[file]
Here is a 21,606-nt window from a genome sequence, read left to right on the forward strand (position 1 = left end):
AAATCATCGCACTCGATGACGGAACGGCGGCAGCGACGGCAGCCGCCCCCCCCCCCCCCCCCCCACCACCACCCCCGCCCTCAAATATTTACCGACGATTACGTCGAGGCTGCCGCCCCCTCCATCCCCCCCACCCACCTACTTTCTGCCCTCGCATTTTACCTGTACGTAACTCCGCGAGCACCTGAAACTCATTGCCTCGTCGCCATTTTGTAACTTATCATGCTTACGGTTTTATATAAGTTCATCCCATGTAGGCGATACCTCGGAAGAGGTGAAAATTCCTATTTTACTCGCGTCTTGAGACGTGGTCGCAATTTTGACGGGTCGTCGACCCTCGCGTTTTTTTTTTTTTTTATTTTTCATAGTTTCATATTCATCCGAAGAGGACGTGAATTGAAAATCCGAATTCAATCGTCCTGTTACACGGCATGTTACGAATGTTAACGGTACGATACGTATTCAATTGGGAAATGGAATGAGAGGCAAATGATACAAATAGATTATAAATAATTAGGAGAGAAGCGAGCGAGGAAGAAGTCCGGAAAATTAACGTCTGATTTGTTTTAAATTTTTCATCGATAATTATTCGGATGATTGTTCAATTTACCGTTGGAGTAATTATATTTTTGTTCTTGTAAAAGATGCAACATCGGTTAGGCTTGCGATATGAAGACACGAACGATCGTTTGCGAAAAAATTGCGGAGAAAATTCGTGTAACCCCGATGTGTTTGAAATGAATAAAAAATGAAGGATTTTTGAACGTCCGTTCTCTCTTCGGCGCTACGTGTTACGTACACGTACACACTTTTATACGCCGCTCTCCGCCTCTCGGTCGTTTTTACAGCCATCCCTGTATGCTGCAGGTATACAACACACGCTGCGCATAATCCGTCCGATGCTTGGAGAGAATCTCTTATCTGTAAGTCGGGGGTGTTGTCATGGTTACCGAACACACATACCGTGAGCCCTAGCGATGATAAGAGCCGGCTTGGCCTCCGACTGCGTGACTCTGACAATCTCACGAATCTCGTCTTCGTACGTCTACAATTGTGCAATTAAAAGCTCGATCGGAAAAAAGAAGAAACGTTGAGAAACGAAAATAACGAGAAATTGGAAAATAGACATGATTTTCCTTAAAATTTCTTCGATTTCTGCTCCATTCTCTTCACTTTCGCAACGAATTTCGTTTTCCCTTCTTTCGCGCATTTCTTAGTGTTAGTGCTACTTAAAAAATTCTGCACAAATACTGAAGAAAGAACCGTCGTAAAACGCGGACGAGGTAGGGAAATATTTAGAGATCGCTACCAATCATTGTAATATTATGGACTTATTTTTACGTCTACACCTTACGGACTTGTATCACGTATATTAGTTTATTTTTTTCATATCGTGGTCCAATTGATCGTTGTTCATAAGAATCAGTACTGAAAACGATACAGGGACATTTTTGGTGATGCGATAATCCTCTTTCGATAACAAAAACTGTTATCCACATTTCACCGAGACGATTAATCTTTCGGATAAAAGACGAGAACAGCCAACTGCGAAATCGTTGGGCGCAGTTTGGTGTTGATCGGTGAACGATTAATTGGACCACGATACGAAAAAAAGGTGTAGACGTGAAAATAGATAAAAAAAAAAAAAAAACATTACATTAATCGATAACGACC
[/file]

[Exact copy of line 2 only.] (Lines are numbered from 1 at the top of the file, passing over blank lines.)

AAATCATCGCACTCGATGACGGAACGGCGGCAGCGACGGCAGCCGCCCCCCCCCCCCCCCCCCCACCACCACCCCCGCCCTCAAATATTTACCGACGATTACGTCGAGGCTGCCGCCCCCTCCATCCCCCCCACCCACCTACTTTCTGCCCTCGCATTTTACCTGTACGTAACTCCGCGAGCACCTGAAACTCATTGCCTCGTCGCCATTTTGTAACTTATCATGCTTACGGTTTTATATAAGTTCATCCCATGTAGGCGATACCTCGGAAGAGGTGAAAATTCCTATTTTACTCGCGTCTTGAGACGTGGTCGCAATTTTGACGGGTCGTCGACCCTCGCGTTTTTTTTTTTTTTTATTTTTCATAGTTTCATATTCATCCGAAGAGGACGTGAATTGAAAATCCGAATTCAATCGTCCTGTTACACGGCATGTTACGAATGTTAACGGTACGATACGTATTCAATTGGGAAATGGAATGAGAGGCAAATGATACAAATAGATTATAAATAATTAGGAGAGAAGCGAGCGAGGAAGAAGTCCGGAAAATTAACGTCTGATTTGTTTTAAATTTTTCATCGATAATTATTCGGATGATTGTTCAATTTACCGTTGGAGTAATTATATTTTTGTTCTTGTAAAAGATGCAACATCGGTTAGGCTTGCGATATGAAGACACGAACGATCGTTTGCGAAAAAATTGCGGAGAAAATTCGTGTAACCCCGATGTGTTTGAAATGAATAAAAAATGAAGGATTTTTGAACGTCCGTTCTCTCTTCGGCGCTACGTGTTACGTACACGTACACACTTTTATACGCCGCTCTCCGCCTCTCGGTCGTTTTTACAGCCATCCCTGTATGCTGCAGGTATACAACACACGCTGCGCATAATCCGTCCGATGCTTGGAGAGAATCTCTTATCTGTAAGTCGGGGGTGTTGTCATGGTTACCGAACACACATACCGTGAGCCCTAGCGATGATAAGAGCCGGCTTGGCCTCCGACTGCGTGACTCTGACAATCTCACGAATCTCGTCTTCGTACGTCTACAATTGTGCAATTAAAAGCTCGATCGGAAAAAAGAAGAAACGTTGAGAAACGAAAATAACGAGAAATTGGAAAATAGACATGATTTTCCTTAAAATTTCTTCGATTTCTGCTCCATTCTCTTCACTTTCGCAACGAATTTCGTTTTCCCTTCTTTCGCGCATTTCTTAGTGTTAGTGCTACTTAAAAAATTCTGCACAAATACTGAAGAAAGAACCGTCGTAAAACGCGGACGAGGTAGGGAAATATTTAGAGATCGCTACCAATCATTGTAATATTATGGACTTATTTTTACGTCTACACCTTACGGACTTGTATCACGTATATTAGTTTATTTTTTTCATATCGTGGTCCAATTGATCGTTGTTCATAAGAATCAGTACTGAAAACGATACAGGGACATTTTTGGTGATGCGATAATCCTCTTTCGATAACAAAAACTGTTATCCACATTTCACCGAGACGATTAATCTTTCGGATAAAAGACGAGAACAGCCAACTGCGAAATCGTTGGGCGCAGTTTGGTGTTGATCGGTGAACGATTAATTGGACCACGATACGAAAAAAAGGTGTAGACGTGAAAATAGATAAAAAAAAAAAAAAAACATTACATTAATCGATAACGACC